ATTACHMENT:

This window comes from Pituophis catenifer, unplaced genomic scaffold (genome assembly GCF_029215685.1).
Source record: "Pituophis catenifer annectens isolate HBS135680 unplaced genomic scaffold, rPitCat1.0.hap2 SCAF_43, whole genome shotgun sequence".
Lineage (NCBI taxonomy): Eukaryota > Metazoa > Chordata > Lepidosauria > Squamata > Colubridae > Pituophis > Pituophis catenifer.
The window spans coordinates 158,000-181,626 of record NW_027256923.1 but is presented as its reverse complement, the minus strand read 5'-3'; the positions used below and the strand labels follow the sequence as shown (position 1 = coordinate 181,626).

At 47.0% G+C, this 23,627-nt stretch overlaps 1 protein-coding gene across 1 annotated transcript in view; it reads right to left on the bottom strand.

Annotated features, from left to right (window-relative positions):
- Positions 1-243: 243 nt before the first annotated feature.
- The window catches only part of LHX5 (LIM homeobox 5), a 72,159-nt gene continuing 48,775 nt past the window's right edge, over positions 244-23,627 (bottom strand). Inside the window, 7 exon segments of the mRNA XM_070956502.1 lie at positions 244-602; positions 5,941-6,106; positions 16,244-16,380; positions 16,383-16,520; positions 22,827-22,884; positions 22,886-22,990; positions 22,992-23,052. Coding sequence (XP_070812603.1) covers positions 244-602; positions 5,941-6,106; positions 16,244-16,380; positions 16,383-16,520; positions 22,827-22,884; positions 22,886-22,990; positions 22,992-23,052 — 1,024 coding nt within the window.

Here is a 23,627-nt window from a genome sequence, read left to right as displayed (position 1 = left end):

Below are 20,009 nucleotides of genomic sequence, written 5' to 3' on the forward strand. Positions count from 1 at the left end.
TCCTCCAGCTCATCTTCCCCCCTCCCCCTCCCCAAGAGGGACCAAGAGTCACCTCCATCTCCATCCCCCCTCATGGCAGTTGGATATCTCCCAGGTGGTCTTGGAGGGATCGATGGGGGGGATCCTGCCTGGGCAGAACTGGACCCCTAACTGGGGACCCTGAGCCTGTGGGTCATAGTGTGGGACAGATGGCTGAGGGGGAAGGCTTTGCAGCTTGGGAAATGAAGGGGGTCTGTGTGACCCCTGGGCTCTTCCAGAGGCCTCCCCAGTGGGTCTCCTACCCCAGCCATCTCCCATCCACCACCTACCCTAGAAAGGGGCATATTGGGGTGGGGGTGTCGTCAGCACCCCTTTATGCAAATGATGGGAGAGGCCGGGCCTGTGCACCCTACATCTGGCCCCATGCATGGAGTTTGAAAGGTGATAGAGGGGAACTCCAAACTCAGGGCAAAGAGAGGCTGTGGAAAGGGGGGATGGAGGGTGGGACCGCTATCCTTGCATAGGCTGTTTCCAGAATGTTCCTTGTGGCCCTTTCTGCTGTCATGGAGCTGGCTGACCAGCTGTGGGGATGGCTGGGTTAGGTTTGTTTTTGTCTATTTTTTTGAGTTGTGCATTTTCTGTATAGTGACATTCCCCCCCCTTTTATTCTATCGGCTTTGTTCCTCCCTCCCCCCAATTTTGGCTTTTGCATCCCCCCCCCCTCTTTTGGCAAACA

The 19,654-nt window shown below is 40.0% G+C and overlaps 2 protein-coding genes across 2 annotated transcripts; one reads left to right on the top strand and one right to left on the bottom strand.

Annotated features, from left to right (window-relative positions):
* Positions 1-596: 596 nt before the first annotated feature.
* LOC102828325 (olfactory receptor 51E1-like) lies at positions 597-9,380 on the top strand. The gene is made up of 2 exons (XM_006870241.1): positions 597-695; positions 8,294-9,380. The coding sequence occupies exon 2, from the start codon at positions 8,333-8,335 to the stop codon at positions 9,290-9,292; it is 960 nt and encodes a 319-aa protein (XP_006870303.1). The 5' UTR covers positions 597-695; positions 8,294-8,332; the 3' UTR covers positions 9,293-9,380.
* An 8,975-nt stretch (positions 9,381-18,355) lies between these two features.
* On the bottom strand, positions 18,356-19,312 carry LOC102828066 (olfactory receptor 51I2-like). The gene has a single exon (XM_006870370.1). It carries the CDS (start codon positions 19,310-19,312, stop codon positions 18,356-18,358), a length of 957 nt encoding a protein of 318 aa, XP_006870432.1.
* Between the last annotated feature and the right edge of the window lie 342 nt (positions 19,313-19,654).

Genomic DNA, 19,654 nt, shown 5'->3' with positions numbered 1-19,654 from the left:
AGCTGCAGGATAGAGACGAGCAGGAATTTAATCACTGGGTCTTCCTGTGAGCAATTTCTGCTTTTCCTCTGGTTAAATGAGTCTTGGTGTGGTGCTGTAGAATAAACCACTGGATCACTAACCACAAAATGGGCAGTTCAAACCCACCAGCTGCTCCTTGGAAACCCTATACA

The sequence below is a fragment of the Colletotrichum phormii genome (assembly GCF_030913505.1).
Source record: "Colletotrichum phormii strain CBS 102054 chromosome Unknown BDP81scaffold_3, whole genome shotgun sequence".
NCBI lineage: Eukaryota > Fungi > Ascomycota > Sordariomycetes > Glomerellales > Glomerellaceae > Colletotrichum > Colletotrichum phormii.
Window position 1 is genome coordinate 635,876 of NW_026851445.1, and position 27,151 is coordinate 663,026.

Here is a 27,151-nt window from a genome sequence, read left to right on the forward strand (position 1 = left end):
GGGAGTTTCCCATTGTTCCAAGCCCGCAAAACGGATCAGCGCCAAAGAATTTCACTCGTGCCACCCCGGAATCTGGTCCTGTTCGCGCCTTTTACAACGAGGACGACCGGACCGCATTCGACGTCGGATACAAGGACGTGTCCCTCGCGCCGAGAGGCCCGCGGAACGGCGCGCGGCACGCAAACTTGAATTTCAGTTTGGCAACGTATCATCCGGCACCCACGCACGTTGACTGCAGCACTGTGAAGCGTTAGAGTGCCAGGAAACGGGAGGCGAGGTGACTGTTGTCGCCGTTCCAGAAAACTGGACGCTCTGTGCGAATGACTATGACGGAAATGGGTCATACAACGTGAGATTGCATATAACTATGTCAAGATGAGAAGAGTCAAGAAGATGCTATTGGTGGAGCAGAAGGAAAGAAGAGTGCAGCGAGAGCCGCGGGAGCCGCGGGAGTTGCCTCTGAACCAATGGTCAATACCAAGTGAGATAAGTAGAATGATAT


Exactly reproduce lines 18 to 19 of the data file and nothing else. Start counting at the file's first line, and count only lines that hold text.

* Between the last annotated feature and the right edge of the window lie 342 nt (positions 19,313-19,654).

Genomic DNA, 19,654 nt, shown 5'->3' with positions numbered 1-19,654 from the left: